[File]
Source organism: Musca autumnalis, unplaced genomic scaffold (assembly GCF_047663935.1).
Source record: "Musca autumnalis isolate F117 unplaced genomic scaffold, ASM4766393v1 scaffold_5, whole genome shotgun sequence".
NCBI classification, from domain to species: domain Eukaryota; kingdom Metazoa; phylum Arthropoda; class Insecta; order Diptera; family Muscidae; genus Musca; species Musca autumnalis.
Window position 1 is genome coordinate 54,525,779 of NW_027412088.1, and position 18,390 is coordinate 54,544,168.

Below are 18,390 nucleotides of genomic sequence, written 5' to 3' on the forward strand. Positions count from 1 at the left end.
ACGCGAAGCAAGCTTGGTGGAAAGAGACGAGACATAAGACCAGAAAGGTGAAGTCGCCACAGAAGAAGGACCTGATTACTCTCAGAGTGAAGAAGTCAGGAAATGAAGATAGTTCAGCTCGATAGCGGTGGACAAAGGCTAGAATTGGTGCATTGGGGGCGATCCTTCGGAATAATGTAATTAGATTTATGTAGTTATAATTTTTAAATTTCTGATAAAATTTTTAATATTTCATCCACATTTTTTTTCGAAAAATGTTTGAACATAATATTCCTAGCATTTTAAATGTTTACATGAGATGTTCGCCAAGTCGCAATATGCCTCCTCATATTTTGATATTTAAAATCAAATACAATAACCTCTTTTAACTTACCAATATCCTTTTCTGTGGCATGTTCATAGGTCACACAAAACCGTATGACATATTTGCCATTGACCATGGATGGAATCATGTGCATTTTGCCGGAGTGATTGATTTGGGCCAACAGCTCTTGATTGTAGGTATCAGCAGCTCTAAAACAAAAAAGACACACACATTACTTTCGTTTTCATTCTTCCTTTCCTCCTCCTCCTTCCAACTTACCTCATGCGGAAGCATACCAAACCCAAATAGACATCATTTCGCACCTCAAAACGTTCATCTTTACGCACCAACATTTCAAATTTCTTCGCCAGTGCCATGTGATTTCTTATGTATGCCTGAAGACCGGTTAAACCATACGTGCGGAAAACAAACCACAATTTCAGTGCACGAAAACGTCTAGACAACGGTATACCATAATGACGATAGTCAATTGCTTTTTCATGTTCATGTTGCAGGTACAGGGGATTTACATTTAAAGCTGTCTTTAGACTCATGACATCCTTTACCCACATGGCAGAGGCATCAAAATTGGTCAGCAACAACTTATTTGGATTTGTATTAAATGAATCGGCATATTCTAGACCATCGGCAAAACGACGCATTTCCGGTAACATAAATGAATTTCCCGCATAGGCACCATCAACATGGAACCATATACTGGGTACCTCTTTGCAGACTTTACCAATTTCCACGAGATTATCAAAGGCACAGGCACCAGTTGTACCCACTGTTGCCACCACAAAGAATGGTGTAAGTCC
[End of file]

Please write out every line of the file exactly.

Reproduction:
Source organism: Musca autumnalis, unplaced genomic scaffold (assembly GCF_047663935.1).
Source record: "Musca autumnalis isolate F117 unplaced genomic scaffold, ASM4766393v1 scaffold_5, whole genome shotgun sequence".
NCBI classification, from domain to species: domain Eukaryota; kingdom Metazoa; phylum Arthropoda; class Insecta; order Diptera; family Muscidae; genus Musca; species Musca autumnalis.
Window position 1 is genome coordinate 54,525,779 of NW_027412088.1, and position 18,390 is coordinate 54,544,168.

Below are 18,390 nucleotides of genomic sequence, written 5' to 3' on the forward strand. Positions count from 1 at the left end.
ACGCGAAGCAAGCTTGGTGGAAAGAGACGAGACATAAGACCAGAAAGGTGAAGTCGCCACAGAAGAAGGACCTGATTACTCTCAGAGTGAAGAAGTCAGGAAATGAAGATAGTTCAGCTCGATAGCGGTGGACAAAGGCTAGAATTGGTGCATTGGGGGCGATCCTTCGGAATAATGTAATTAGATTTATGTAGTTATAATTTTTAAATTTCTGATAAAATTTTTAATATTTCATCCACATTTTTTTTCGAAAAATGTTTGAACATAATATTCCTAGCATTTTAAATGTTTACATGAGATGTTCGCCAAGTCGCAATATGCCTCCTCATATTTTGATATTTAAAATCAAATACAATAACCTCTTTTAACTTACCAATATCCTTTTCTGTGGCATGTTCATAGGTCACACAAAACCGTATGACATATTTGCCATTGACCATGGATGGAATCATGTGCATTTTGCCGGAGTGATTGATTTGGGCCAACAGCTCTTGATTGTAGGTATCAGCAGCTCTAAAACAAAAAAGACACACACATTACTTTCGTTTTCATTCTTCCTTTCCTCCTCCTCCTTCCAACTTACCTCATGCGGAAGCATACCAAACCCAAATAGACATCATTTCGCACCTCAAAACGTTCATCTTTACGCACCAACATTTCAAATTTCTTCGCCAGTGCCATGTGATTTCTTATGTATGCCTGAAGACCGGTTAAACCATACGTGCGGAAAACAAACCACAATTTCAGTGCACGAAAACGTCTAGACAACGGTATACCATAATGACGATAGTCAATTGCTTTTTCATGTTCATGTTGCAGGTACAGGGGATTTACATTTAAAGCTGTCTTTAGACTCATGACATCCTTTACCCACATGGCAGAGGCATCAAAATTGGTCAGCAACAACTTATTTGGATTTGTATTAAATGAATCGGCATATTCTAGACCATCGGCAAAACGACGCATTTCCGGTAACATAAATGAATTTCCCGCATAGGCACCATCAACATGGAACCATATACTGGGTACCTCTTTGCAGACTTTACCAATTTCCACGAGATTATCAAAGGCACAGGCACCAGTTGTACCCACTGTTGCCACCACAAAGAATGGTGTAAGTCC